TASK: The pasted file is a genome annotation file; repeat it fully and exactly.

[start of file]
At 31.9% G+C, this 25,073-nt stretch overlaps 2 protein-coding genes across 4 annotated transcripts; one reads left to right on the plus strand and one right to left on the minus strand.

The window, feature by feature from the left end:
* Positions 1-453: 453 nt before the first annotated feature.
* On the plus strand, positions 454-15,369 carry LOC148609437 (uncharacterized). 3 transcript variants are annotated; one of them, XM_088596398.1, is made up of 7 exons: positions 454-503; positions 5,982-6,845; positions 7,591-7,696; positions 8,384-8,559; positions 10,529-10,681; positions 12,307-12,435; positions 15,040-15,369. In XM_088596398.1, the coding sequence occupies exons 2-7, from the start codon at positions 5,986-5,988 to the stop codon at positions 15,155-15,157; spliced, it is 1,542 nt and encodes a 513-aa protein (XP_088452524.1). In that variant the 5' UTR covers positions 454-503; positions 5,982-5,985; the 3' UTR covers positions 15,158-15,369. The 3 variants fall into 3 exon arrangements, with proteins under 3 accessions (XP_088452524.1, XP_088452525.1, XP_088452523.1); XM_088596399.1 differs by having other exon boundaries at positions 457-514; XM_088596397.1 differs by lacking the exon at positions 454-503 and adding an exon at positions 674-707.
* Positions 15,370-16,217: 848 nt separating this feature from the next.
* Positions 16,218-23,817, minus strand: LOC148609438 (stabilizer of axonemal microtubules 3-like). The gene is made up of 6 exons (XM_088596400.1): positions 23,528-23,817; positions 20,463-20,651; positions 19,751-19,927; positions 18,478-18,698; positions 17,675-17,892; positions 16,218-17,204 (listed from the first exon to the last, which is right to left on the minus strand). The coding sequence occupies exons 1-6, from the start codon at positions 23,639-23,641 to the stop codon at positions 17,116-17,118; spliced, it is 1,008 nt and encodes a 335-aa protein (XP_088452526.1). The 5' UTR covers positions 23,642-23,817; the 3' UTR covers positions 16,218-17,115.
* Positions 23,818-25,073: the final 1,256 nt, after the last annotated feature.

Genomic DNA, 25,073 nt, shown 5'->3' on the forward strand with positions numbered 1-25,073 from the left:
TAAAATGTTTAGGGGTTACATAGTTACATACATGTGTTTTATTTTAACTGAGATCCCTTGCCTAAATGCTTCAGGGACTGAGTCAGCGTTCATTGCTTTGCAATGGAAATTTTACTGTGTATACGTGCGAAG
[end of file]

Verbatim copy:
At 31.9% G+C, this 25,073-nt stretch overlaps 2 protein-coding genes across 4 annotated transcripts; one reads left to right on the plus strand and one right to left on the minus strand.

The window, feature by feature from the left end:
* Positions 1-453: 453 nt before the first annotated feature.
* On the plus strand, positions 454-15,369 carry LOC148609437 (uncharacterized). 3 transcript variants are annotated; one of them, XM_088596398.1, is made up of 7 exons: positions 454-503; positions 5,982-6,845; positions 7,591-7,696; positions 8,384-8,559; positions 10,529-10,681; positions 12,307-12,435; positions 15,040-15,369. In XM_088596398.1, the coding sequence occupies exons 2-7, from the start codon at positions 5,986-5,988 to the stop codon at positions 15,155-15,157; spliced, it is 1,542 nt and encodes a 513-aa protein (XP_088452524.1). In that variant the 5' UTR covers positions 454-503; positions 5,982-5,985; the 3' UTR covers positions 15,158-15,369. The 3 variants fall into 3 exon arrangements, with proteins under 3 accessions (XP_088452524.1, XP_088452525.1, XP_088452523.1); XM_088596399.1 differs by having other exon boundaries at positions 457-514; XM_088596397.1 differs by lacking the exon at positions 454-503 and adding an exon at positions 674-707.
* Positions 15,370-16,217: 848 nt separating this feature from the next.
* Positions 16,218-23,817, minus strand: LOC148609438 (stabilizer of axonemal microtubules 3-like). The gene is made up of 6 exons (XM_088596400.1): positions 23,528-23,817; positions 20,463-20,651; positions 19,751-19,927; positions 18,478-18,698; positions 17,675-17,892; positions 16,218-17,204 (listed from the first exon to the last, which is right to left on the minus strand). The coding sequence occupies exons 1-6, from the start codon at positions 23,639-23,641 to the stop codon at positions 17,116-17,118; spliced, it is 1,008 nt and encodes a 335-aa protein (XP_088452526.1). The 5' UTR covers positions 23,642-23,817; the 3' UTR covers positions 16,218-17,115.
* Positions 23,818-25,073: the final 1,256 nt, after the last annotated feature.

Genomic DNA, 25,073 nt, shown 5'->3' on the forward strand with positions numbered 1-25,073 from the left:
TAAAATGTTTAGGGGTTACATAGTTACATACATGTGTTTTATTTTAACTGAGATCCCTTGCCTAAATGCTTCAGGGACTGAGTCAGCGTTCATTGCTTTGCAATGGAAATTTTACTGTGTATACGTGCGAAG